Here are some recommendations from the National Osteoporosis Foundation and the National Institute of Health.  As always, check with your medical provider before taking supplements.


Calcium Supplelment Do’s and Don’ts 


  1. Get as much of your daily requirement as possible from foods (dairy, leafy greens, yogurt, cheese)
  2. Supplement with calcium carbonate if you plan on taking it with food and have no digestive issues
  3. Supplement with calcium citrate if you don’t want to take it with food or have digestive issues
  4. Spread the daily dose throughout the day to help with absorption and decreased gas, bloating, and constipation
  5. Choose a brand with added Vitamin D.  This helps calcium's absorption. Vitamin D requirements are 400-800 IU if under age 50, 800-1000 IU if over 50.
  6. Choose brand name supplements with proven reliability.
  7. Choose brands with the USP (United States Pharmacopeia) symbol
  8. Determine how much calcium you are getting daily from foods and then add enough supplement to get to the required amount for your sex and age: 1000 mg (women up to age 50 or men up to age 71),  1200 mg (women over 50 or men over 71)
  9. Talk to your doctor or pharmacist if you take diuretics, antacids, laxatives, or steroids which can affect the absorption of calcium
  10. Get plenty of weight bearing exercise for your whole body.  This includes walking, jogging, or weight lifting. Don't forget to lift weights with your arms for upper body bone density.


  1. Take with beverages that have caffeine (soda, coffee, tea). This decreases your body's ability to absorb the calcium
  2. Take your supplements all at once.  Spread the dose throughout the day to improve absorption.
  3. Take more than you need to take.  Look at your daily intake from food and supplement to get the remainder needed.
  4. Take more than 500 mg at a time
  5. Take calcium without discussing it with your doctor if you are prone to kidney stones.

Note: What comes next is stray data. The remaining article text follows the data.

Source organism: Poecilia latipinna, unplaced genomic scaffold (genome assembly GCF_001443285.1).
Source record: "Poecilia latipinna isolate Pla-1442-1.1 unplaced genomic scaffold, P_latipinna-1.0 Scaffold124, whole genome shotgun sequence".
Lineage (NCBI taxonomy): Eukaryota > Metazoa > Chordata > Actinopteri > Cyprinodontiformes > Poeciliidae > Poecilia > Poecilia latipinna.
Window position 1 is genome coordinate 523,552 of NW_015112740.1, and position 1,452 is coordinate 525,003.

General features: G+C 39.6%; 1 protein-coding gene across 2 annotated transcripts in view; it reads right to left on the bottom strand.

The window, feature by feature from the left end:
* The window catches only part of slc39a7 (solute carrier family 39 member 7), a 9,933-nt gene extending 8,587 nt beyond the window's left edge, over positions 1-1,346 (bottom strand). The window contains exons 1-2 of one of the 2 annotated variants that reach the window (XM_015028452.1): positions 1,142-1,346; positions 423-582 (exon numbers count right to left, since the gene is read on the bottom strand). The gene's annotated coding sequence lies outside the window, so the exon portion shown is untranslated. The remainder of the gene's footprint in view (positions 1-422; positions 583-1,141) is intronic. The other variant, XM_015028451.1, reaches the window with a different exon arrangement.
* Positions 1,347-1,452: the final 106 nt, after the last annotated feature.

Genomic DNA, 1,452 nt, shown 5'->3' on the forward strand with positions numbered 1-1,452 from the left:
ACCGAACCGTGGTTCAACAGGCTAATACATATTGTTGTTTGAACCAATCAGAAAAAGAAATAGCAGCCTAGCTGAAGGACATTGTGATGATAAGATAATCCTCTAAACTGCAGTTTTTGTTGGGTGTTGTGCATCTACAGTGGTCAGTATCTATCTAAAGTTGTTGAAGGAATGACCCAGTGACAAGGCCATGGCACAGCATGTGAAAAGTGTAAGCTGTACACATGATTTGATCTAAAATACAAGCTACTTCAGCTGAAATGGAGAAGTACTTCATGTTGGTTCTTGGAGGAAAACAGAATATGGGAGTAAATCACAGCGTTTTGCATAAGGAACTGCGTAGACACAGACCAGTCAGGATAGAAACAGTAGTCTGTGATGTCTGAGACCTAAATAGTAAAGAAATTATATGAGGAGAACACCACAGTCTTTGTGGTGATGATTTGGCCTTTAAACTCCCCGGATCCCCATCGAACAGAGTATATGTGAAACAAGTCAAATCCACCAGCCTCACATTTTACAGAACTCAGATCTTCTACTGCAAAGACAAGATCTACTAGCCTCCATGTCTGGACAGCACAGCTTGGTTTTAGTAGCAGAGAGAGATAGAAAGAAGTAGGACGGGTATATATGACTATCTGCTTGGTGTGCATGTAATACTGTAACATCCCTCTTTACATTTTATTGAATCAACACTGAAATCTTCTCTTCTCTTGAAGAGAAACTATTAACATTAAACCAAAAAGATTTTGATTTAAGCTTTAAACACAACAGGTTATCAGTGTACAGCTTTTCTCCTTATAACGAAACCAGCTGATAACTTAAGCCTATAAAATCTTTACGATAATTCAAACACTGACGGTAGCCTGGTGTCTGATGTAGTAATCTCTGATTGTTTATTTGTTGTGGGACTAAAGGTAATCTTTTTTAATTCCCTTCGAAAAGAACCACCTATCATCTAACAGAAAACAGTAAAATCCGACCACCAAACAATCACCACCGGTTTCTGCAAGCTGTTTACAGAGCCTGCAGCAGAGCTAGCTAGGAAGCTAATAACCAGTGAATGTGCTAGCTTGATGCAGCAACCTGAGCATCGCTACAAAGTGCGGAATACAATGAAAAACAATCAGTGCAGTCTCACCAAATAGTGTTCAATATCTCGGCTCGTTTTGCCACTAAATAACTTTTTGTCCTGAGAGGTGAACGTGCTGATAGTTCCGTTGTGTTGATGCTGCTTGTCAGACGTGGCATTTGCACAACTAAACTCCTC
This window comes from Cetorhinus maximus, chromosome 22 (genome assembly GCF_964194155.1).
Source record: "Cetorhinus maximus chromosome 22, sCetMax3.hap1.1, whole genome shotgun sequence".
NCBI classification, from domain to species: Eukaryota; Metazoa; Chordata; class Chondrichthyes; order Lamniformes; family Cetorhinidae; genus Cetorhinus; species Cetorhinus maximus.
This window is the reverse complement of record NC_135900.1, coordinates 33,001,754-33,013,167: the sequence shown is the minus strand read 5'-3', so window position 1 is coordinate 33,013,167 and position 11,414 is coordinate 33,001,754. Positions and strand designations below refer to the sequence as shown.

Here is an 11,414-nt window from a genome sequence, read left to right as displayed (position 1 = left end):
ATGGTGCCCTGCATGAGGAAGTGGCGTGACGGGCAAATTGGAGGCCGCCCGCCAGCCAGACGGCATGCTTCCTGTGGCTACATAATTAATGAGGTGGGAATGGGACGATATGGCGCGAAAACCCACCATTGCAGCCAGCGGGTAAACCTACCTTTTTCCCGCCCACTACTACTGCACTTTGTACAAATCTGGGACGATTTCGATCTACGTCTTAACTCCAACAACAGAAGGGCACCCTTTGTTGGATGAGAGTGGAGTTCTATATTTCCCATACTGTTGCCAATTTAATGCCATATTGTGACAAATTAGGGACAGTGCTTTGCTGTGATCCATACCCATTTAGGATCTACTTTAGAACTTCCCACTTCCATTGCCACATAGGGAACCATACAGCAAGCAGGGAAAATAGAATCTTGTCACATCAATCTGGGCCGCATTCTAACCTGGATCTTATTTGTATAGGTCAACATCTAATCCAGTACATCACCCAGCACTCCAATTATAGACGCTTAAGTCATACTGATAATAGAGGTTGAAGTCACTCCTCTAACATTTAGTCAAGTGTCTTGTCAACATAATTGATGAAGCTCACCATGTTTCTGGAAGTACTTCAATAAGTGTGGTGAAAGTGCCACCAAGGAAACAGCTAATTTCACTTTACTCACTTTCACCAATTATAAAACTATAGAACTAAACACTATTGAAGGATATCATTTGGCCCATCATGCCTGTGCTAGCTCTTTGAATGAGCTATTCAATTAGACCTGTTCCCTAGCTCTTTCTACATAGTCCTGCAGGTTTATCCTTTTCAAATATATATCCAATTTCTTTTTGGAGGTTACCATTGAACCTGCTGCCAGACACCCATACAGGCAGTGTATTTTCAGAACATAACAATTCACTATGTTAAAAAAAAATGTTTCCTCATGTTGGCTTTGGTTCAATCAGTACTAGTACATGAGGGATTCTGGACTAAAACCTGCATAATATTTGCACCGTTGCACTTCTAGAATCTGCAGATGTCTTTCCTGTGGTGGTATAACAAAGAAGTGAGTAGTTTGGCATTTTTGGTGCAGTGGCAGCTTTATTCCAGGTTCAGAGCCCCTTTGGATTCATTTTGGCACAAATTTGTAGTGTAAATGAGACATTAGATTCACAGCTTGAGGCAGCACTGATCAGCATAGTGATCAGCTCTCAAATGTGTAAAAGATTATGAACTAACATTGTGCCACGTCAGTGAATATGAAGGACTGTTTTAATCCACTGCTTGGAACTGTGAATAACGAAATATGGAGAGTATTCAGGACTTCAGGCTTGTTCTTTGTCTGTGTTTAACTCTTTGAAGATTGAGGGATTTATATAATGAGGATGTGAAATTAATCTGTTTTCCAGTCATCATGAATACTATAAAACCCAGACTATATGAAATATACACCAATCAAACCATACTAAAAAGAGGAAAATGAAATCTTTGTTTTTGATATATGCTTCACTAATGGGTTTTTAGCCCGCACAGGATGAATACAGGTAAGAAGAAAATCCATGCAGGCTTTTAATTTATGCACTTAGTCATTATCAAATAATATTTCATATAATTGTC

~Awareness of Endometriosis, Chronic Fatigue, and Sleep Recognized in March

Endometriosis is a condition that causes pelvic pain and infertility.  It happens when the uterine lining sheds during menstruation and end up inside the body cavity.  Then with each menstrual cycle, these lining cells bleed and cause pain and adhesions.  These endometrial growths may end up in the fallopian tubes, bladder, rectum, bowels leading to pain, infertility, severe cramps, heavy menstrual bleeding, constipation, pain during or after intercourse, and other issues.

Chronic fatigue is a sense of debilitating fatigue and lethargy that lasts for a long period of time.  It feels similar to having the “flu” in that it causes extreme tiredness and muscle soreness.  It is a symptom of a variety of conditions including: Chronic fatigue syndrome, fibromyalgia, depression, cancer, multiple sclerosis, irritable bowel syndrome, lyme disease

Physical therapy can help with endometriosis by doing “hands on” therapy to help manage the adhesions leading to pain and blockage of the intestines and bowel.  With chronic fatigue, such as in fibromyalgia, PT can help work with the patient to establish a beneficial exercise program without overdoing it.  People with chronic fatigue can’t simply “just exercise” with recommendations that are given to normal people. A PT knows how to work with this population to get benefits while managing the difficulties.  Sleep is enhanced by proper exercise routines and stress management, all of which a PT can assist with education and establishing proper routines.

Here are a few of my past posts related to these issues.

Fibromyalgia and chronic fatigue think tank

Possibile risk factors for fibromyalgia

Website for fibromyalgia

West Virginians don't get enough sleep

Newsletter : Sleep Issue

Newsletter: Pelvic Pain


For more information on these awareness topics:

National Endometriosis Awareness Month:

National Chronic Fatigue Awareness Month:

National Sleep Awareness Week March 3-10: